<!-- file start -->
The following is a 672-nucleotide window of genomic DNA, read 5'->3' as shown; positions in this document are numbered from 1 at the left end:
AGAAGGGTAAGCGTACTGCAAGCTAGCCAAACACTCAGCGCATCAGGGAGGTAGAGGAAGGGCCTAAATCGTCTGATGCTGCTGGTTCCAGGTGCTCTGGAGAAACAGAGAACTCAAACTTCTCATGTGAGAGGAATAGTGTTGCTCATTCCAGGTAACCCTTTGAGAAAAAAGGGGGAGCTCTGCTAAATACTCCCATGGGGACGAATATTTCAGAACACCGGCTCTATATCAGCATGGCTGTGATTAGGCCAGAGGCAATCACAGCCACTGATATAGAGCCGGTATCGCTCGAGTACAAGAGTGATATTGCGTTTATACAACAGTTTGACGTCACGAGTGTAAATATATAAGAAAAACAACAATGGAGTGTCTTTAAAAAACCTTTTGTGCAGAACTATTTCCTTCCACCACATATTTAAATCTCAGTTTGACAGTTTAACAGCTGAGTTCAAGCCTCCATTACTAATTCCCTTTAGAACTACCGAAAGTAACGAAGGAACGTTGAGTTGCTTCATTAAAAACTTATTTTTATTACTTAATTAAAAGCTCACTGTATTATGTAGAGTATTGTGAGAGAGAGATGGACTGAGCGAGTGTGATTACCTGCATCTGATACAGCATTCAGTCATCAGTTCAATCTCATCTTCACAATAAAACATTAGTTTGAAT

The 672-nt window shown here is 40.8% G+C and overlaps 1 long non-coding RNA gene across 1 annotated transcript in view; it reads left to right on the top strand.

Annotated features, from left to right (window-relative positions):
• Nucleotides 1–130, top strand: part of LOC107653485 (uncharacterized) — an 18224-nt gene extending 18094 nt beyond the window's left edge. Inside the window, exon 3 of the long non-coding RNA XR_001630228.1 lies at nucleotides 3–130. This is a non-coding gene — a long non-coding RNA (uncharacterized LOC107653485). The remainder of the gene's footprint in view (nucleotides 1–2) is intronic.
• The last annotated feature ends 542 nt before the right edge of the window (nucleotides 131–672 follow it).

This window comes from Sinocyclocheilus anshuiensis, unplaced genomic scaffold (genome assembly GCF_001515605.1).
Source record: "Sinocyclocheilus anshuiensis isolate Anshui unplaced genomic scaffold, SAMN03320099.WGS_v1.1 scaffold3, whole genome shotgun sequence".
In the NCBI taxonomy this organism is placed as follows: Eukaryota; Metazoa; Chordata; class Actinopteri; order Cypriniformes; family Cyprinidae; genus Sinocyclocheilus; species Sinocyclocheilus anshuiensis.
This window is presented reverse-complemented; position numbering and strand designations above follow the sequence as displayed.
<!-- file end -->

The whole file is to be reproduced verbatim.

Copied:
The following is a 672-nucleotide window of genomic DNA, read 5'->3' as shown; positions in this document are numbered from 1 at the left end:
AGAAGGGTAAGCGTACTGCAAGCTAGCCAAACACTCAGCGCATCAGGGAGGTAGAGGAAGGGCCTAAATCGTCTGATGCTGCTGGTTCCAGGTGCTCTGGAGAAACAGAGAACTCAAACTTCTCATGTGAGAGGAATAGTGTTGCTCATTCCAGGTAACCCTTTGAGAAAAAAGGGGGAGCTCTGCTAAATACTCCCATGGGGACGAATATTTCAGAACACCGGCTCTATATCAGCATGGCTGTGATTAGGCCAGAGGCAATCACAGCCACTGATATAGAGCCGGTATCGCTCGAGTACAAGAGTGATATTGCGTTTATACAACAGTTTGACGTCACGAGTGTAAATATATAAGAAAAACAACAATGGAGTGTCTTTAAAAAACCTTTTGTGCAGAACTATTTCCTTCCACCACATATTTAAATCTCAGTTTGACAGTTTAACAGCTGAGTTCAAGCCTCCATTACTAATTCCCTTTAGAACTACCGAAAGTAACGAAGGAACGTTGAGTTGCTTCATTAAAAACTTATTTTTATTACTTAATTAAAAGCTCACTGTATTATGTAGAGTATTGTGAGAGAGAGATGGACTGAGCGAGTGTGATTACCTGCATCTGATACAGCATTCAGTCATCAGTTCAATCTCATCTTCACAATAAAACATTAGTTTGAAT

The 672-nt window shown here is 40.8% G+C and overlaps 1 long non-coding RNA gene across 1 annotated transcript in view; it reads left to right on the top strand.

Annotated features, from left to right (window-relative positions):
• Nucleotides 1–130, top strand: part of LOC107653485 (uncharacterized) — an 18224-nt gene extending 18094 nt beyond the window's left edge. Inside the window, exon 3 of the long non-coding RNA XR_001630228.1 lies at nucleotides 3–130. This is a non-coding gene — a long non-coding RNA (uncharacterized LOC107653485). The remainder of the gene's footprint in view (nucleotides 1–2) is intronic.
• The last annotated feature ends 542 nt before the right edge of the window (nucleotides 131–672 follow it).

This window comes from Sinocyclocheilus anshuiensis, unplaced genomic scaffold (genome assembly GCF_001515605.1).
Source record: "Sinocyclocheilus anshuiensis isolate Anshui unplaced genomic scaffold, SAMN03320099.WGS_v1.1 scaffold3, whole genome shotgun sequence".
In the NCBI taxonomy this organism is placed as follows: Eukaryota; Metazoa; Chordata; class Actinopteri; order Cypriniformes; family Cyprinidae; genus Sinocyclocheilus; species Sinocyclocheilus anshuiensis.
This window is presented reverse-complemented; position numbering and strand designations above follow the sequence as displayed.